Note the recurrence of the liminal motif as Harker enters Castle Dracula: “The instant… that I had stepped over the threshold, [Dracula] moved impulsively forward, and holding out his hand grasped mine with a strength that made me wince, an effect which was not lessened by the fact that it seemed as cold as ice—more like the hand of a dead than a living man” (p. 23). Dracula himself makes much of the fact that Harker must enter “freely and of [his] own will” (p. 23). In this moment, Harker is consciously (although not altogether knowingly) passing from the realm of the living to the dead; of the light into darkness; of the good into evil. Although he is a “prisoner” by the chapter’s end (p. 35), it is in part because he has placed himself in imprisonment, crossing a threshold he should nt have crossed. Whether this fact implies anything about Harker’s character remains to be seen.
 
Readers begin to ascertain something of Dracula’s plans as he impresses upon Harker his desire to assimilate fully into English civilization: “I long to go through the crowded streets of your mighty London, to be in the midst of the whirl and rush of humanity, to share its life, its change, its death, and all that makes it what it is” (p. 28). As Leonard Wolf points out, “No doubt a horrific irony is intended here” (p. 28 n. 13)—for Dracula indeed wants to drain London’s populace of its life to prolong his own; he has no desire to share its “change” and “death” at all! More deeply, however, we hear of Dracula’s desire for domination: “I have been so long master that I would be master still—or at least that none other should be master of me” (p. 28). It may prove that what truly makes Dracula a monster is not that he is a vampire, but that he is bent on dominating others.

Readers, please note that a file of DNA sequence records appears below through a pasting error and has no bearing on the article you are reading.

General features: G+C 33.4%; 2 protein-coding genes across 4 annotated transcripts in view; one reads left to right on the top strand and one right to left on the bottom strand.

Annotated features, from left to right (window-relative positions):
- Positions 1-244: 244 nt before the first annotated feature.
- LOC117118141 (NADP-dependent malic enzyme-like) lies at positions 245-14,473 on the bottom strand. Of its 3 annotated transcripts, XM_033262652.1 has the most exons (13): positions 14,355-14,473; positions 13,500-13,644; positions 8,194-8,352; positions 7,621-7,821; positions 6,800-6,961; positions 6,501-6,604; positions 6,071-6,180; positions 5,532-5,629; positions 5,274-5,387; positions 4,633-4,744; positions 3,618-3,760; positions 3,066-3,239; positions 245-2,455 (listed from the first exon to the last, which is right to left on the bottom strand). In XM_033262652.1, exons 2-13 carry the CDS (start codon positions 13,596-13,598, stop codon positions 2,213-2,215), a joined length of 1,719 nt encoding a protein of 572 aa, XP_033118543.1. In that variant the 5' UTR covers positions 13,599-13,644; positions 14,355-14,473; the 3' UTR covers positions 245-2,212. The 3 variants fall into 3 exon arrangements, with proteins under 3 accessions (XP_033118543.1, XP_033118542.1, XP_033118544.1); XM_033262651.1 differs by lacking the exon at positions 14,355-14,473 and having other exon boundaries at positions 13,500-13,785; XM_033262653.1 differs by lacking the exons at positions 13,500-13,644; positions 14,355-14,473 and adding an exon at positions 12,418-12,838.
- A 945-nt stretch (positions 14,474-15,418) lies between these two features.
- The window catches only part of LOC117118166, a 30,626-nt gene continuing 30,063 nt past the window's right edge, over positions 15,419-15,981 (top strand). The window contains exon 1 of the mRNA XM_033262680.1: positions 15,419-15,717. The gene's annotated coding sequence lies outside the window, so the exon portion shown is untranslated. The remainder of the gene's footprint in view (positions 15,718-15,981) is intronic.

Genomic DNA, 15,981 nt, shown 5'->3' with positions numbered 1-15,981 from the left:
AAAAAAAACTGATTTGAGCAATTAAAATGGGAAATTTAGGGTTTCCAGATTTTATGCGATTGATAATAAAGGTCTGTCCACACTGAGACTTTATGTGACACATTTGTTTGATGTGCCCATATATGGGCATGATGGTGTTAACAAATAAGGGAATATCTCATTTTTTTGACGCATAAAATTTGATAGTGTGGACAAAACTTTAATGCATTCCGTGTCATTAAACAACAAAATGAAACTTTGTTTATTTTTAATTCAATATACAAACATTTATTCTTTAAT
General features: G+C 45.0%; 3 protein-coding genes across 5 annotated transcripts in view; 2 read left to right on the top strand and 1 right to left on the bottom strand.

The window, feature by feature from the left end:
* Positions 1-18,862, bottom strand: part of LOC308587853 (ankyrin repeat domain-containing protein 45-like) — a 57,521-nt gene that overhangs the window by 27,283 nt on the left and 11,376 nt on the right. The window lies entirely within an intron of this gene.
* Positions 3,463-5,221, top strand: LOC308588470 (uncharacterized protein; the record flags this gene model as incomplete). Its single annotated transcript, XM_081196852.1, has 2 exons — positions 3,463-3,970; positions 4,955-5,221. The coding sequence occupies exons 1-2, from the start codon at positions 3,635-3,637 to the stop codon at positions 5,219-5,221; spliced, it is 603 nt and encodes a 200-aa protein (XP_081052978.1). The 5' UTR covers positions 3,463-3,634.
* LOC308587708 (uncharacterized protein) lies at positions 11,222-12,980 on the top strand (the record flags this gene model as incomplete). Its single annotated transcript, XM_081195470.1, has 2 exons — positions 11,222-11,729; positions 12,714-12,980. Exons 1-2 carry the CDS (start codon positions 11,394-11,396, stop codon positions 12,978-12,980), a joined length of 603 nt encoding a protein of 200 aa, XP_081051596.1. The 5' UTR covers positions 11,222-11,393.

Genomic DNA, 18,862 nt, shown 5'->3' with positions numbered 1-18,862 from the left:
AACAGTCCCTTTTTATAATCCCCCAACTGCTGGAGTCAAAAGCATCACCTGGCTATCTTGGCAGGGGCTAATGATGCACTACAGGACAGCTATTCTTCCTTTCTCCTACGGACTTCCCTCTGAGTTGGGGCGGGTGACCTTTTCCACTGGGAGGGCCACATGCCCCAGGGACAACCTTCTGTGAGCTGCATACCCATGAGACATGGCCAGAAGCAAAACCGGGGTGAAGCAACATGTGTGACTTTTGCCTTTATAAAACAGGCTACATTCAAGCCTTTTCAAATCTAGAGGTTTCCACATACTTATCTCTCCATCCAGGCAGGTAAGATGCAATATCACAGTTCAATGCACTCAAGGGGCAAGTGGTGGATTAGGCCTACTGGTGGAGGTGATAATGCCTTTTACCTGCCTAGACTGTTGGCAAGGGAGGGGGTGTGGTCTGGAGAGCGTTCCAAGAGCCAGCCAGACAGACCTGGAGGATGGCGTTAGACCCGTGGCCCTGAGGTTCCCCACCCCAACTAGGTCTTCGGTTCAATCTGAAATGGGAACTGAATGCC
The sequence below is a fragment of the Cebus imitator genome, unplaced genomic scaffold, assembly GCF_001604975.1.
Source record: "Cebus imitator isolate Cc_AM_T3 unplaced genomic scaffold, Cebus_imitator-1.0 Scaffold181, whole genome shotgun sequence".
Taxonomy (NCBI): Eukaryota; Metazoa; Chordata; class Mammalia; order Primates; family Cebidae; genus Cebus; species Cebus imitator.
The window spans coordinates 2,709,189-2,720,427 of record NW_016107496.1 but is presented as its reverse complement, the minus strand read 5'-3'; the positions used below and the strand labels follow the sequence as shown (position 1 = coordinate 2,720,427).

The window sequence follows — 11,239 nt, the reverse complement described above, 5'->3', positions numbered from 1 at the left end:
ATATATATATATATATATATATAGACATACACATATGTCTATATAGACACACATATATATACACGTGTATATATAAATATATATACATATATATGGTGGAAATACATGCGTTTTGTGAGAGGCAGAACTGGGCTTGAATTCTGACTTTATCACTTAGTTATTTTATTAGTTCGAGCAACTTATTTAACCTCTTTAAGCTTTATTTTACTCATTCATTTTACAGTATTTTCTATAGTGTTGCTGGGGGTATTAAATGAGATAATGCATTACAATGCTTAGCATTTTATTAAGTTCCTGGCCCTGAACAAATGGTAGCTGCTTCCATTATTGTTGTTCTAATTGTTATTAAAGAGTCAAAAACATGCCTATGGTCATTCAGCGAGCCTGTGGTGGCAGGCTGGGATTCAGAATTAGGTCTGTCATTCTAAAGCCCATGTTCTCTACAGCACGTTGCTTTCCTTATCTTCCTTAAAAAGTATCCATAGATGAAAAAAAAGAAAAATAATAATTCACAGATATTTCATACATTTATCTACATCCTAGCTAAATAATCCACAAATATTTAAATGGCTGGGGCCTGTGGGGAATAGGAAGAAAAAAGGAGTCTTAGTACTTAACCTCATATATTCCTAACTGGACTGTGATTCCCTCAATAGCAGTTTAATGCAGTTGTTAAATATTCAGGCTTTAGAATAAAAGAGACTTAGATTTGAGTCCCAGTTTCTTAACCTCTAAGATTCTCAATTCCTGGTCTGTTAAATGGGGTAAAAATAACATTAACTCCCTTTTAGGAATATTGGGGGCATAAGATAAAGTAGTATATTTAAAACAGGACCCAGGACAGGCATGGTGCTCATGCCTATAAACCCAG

The matter of the blue flames from chapter 1 is revisited in this chapter. Dracula tells Harker (accurately) that, according to popular lore, the flames on Saint George’s Eve mark the locations of buried treasure. Burial and soil, of course, will be important elements of the narrative that follows; and so Dracula notably tells Harker that “there is hardly a foot of soil in all this region [i.e., Transylvania] that has not been enriched by the blood of men…” (p. 30). Dracula is ostensibly speaking of the blood spilled by patriots and invaders alike in war, but the words more generally apply to the fact that Dracula needs his native soil because, as a vampire, he relies on the blood of others.